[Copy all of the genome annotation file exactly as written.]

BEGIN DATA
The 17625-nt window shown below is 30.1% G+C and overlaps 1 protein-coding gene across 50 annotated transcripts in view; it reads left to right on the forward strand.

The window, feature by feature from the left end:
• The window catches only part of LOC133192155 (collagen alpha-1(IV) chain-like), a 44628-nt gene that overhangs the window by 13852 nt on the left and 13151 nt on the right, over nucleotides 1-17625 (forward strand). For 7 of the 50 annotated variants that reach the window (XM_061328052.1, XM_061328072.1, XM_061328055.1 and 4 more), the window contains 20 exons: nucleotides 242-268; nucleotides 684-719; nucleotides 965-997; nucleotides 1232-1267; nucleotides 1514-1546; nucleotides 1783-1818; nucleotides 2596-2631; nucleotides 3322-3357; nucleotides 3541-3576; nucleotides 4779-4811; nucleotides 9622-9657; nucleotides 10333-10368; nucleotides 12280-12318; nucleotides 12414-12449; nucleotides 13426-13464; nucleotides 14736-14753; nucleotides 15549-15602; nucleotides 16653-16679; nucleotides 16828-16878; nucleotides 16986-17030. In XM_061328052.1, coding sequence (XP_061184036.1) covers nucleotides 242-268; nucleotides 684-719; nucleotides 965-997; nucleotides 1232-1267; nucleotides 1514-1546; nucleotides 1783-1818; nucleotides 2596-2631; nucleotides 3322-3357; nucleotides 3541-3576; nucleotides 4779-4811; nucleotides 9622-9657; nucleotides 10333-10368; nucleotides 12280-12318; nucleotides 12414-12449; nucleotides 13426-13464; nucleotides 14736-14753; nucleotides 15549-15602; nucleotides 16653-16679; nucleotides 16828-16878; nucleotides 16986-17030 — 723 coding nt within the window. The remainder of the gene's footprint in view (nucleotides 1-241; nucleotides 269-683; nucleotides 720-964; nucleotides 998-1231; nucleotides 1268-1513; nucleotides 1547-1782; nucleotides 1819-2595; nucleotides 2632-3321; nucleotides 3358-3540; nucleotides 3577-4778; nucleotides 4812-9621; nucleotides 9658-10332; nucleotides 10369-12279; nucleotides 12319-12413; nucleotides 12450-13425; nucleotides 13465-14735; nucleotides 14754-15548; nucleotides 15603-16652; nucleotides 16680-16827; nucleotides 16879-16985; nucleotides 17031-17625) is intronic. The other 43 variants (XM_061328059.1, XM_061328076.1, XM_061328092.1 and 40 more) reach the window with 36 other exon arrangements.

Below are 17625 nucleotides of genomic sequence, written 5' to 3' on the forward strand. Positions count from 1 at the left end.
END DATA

The 17625-nt window shown below is 30.1% G+C and overlaps 1 protein-coding gene across 50 annotated transcripts in view; it reads left to right on the forward strand.

The window, feature by feature from the left end:
• The window catches only part of LOC133192155 (collagen alpha-1(IV) chain-like), a 44628-nt gene that overhangs the window by 13852 nt on the left and 13151 nt on the right, over nucleotides 1-17625 (forward strand). For 7 of the 50 annotated variants that reach the window (XM_061328052.1, XM_061328072.1, XM_061328055.1 and 4 more), the window contains 20 exons: nucleotides 242-268; nucleotides 684-719; nucleotides 965-997; nucleotides 1232-1267; nucleotides 1514-1546; nucleotides 1783-1818; nucleotides 2596-2631; nucleotides 3322-3357; nucleotides 3541-3576; nucleotides 4779-4811; nucleotides 9622-9657; nucleotides 10333-10368; nucleotides 12280-12318; nucleotides 12414-12449; nucleotides 13426-13464; nucleotides 14736-14753; nucleotides 15549-15602; nucleotides 16653-16679; nucleotides 16828-16878; nucleotides 16986-17030. In XM_061328052.1, coding sequence (XP_061184036.1) covers nucleotides 242-268; nucleotides 684-719; nucleotides 965-997; nucleotides 1232-1267; nucleotides 1514-1546; nucleotides 1783-1818; nucleotides 2596-2631; nucleotides 3322-3357; nucleotides 3541-3576; nucleotides 4779-4811; nucleotides 9622-9657; nucleotides 10333-10368; nucleotides 12280-12318; nucleotides 12414-12449; nucleotides 13426-13464; nucleotides 14736-14753; nucleotides 15549-15602; nucleotides 16653-16679; nucleotides 16828-16878; nucleotides 16986-17030 — 723 coding nt within the window. The remainder of the gene's footprint in view (nucleotides 1-241; nucleotides 269-683; nucleotides 720-964; nucleotides 998-1231; nucleotides 1268-1513; nucleotides 1547-1782; nucleotides 1819-2595; nucleotides 2632-3321; nucleotides 3358-3540; nucleotides 3577-4778; nucleotides 4812-9621; nucleotides 9658-10332; nucleotides 10369-12279; nucleotides 12319-12413; nucleotides 12450-13425; nucleotides 13465-14735; nucleotides 14754-15548; nucleotides 15603-16652; nucleotides 16680-16827; nucleotides 16879-16985; nucleotides 17031-17625) is intronic. The other 43 variants (XM_061328059.1, XM_061328076.1, XM_061328092.1 and 40 more) reach the window with 36 other exon arrangements.

Below are 17625 nucleotides of genomic sequence, written 5' to 3' on the forward strand. Positions count from 1 at the left end.